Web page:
Are the Economy’s Afterburners Kicking In?

F-16 Fighting Falcon flying away, with afterburner on

America’s recovery from 2008’s financial crisis was slow and steady for years. Economic data has recently been improving at a faster clip, and yesterday we got another potential sign of the afterburners kicking in. This time it was an old friend, consumer credit.

Borrowing shot up by $28 billion in November, according to the Federal Reserve. That not only blew past estimates but was also the biggest gain in 16 years. Credit cards led the charge.1

This is especially noteworthy because household borrowing has risen at less than a 5 percent annualized pace all decade. That’s way below the 6-12 percent readings common in the 1980s, 1990s, and 2000s.2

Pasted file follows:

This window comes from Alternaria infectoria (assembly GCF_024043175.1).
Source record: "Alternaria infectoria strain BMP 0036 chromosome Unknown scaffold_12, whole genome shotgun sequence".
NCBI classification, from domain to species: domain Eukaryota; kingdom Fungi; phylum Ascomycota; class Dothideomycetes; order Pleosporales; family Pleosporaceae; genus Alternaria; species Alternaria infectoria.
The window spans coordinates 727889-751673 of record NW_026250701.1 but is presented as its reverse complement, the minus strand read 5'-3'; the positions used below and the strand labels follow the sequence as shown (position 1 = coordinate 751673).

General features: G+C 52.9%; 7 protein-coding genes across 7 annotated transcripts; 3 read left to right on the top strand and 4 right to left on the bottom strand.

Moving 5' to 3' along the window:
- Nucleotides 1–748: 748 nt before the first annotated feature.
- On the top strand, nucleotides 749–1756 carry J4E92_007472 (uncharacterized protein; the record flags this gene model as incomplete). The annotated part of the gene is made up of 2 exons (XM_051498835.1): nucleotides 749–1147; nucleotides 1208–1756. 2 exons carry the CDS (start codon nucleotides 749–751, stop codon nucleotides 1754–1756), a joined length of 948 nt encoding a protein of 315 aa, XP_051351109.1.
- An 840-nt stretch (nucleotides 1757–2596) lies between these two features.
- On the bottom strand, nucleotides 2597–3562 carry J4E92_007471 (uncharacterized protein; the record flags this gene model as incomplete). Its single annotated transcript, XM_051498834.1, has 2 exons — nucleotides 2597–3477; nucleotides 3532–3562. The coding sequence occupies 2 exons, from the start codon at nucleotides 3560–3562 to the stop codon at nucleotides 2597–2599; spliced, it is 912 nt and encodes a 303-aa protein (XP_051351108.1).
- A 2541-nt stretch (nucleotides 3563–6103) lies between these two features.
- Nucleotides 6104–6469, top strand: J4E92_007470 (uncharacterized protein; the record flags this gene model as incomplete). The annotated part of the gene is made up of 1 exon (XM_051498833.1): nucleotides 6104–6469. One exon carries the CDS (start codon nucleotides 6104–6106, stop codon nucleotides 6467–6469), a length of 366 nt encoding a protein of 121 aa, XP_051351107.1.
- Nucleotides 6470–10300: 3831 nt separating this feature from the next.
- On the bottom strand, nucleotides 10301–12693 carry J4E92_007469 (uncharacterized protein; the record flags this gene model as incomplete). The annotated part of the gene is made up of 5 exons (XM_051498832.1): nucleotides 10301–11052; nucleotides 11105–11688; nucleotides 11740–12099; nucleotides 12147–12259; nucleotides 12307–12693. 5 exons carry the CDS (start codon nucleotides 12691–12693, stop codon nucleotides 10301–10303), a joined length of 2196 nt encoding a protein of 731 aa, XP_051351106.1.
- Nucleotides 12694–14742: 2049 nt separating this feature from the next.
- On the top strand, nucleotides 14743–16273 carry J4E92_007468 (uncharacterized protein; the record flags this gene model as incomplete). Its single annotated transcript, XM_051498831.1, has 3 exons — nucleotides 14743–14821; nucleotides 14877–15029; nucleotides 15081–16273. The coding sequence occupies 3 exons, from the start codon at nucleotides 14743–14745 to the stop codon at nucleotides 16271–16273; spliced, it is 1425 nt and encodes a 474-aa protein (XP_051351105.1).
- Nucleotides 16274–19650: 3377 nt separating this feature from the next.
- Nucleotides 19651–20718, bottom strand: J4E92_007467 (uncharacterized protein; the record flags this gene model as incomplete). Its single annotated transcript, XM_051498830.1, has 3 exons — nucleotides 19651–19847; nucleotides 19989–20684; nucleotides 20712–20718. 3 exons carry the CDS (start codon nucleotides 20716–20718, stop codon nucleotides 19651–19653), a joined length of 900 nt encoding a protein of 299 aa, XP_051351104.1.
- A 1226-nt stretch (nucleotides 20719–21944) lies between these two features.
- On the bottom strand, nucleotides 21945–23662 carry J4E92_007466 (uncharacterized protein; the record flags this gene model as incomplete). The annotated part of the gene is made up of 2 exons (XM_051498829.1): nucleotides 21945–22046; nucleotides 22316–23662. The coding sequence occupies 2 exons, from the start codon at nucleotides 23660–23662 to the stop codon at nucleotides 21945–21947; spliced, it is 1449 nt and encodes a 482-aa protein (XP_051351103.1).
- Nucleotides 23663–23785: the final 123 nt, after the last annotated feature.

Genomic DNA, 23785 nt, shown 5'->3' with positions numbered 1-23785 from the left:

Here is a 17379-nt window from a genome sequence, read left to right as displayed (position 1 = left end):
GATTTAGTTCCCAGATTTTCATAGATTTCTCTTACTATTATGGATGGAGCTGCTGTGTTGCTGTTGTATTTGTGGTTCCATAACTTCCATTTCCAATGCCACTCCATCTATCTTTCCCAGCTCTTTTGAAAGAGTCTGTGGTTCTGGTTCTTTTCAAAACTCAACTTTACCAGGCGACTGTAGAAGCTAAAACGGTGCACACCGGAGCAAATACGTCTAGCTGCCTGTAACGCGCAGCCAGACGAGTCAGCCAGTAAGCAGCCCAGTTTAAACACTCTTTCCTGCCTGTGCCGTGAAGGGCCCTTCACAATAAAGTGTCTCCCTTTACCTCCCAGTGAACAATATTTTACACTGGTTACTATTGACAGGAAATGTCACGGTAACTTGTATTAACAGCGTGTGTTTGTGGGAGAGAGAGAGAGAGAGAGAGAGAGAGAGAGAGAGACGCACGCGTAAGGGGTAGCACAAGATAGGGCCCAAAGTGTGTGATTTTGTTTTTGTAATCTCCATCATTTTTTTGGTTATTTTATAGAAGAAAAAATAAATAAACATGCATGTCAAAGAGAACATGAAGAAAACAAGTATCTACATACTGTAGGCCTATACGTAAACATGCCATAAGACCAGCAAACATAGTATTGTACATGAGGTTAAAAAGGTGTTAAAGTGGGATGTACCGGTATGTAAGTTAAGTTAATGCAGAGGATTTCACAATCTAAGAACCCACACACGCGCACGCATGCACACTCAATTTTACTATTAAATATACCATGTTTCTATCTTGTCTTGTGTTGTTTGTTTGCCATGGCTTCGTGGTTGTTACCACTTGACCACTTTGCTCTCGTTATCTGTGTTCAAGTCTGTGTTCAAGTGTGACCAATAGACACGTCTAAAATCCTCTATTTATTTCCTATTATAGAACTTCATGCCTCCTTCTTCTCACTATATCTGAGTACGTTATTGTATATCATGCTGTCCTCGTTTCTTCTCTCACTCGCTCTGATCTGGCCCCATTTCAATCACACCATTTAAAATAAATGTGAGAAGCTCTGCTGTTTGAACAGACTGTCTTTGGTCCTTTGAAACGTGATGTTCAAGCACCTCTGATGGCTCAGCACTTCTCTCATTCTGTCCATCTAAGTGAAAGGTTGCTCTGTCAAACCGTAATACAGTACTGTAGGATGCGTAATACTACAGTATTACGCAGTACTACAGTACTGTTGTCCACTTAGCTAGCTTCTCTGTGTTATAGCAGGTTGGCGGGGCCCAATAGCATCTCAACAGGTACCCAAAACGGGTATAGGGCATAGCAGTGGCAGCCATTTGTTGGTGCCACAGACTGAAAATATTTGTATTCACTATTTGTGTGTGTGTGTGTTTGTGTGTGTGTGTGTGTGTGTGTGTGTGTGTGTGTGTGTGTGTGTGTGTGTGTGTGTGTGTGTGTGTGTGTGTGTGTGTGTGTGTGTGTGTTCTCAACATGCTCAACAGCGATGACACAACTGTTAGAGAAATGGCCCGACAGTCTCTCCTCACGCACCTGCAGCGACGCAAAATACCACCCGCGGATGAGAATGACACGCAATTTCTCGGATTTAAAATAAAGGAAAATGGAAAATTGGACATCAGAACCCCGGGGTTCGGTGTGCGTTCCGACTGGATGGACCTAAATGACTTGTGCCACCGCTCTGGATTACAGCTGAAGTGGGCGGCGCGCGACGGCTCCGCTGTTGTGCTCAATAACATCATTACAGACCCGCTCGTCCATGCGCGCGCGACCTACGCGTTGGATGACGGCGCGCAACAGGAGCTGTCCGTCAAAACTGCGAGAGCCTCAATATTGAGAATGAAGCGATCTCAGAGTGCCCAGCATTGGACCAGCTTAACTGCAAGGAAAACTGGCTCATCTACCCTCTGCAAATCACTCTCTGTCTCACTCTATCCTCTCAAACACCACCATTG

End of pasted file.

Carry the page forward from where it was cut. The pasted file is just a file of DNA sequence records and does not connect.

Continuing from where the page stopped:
But wait, it could get even better. A different headline yesterday showed homeowner equity almost doubling in the last five years.3 Throwing in another recent projection for further increases in home prices,4 and we could have even more equity. How long before the old house-as-an-ATM money machine returns?


1. MarketWatch: Consumer borrowing grows at its fastest rate in 16 years. 1/8/18.

2. Federal Reserve: Z.1 Financial Accounts of the United States. 12/7/17.

3. CNBC: Homeowners are sitting on trillions in cash. 1/8/18.

4. CNBC: Home prices are set to soar in 2018. 1/2/18.

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David Russell is VP of Market Intelligence at TradeStation Group. Drawing on nearly two decades of experience as a financial journalist and analyst, his background includes equities, emerging markets, fixed-income and derivatives. He previously worked at Bloomberg News, CNBC and E*TRADE Financial. Russell systematically reviews countless global financial headlines and indicators in search of broad tradable trends that present opportunities repeatedly over time. Customers can expect him to keep them appraised of sector leadership, relative strength and the big stories – especially those overlooked by other commentators. He’s also a big fan of generating leverage with options to limit capital at risk.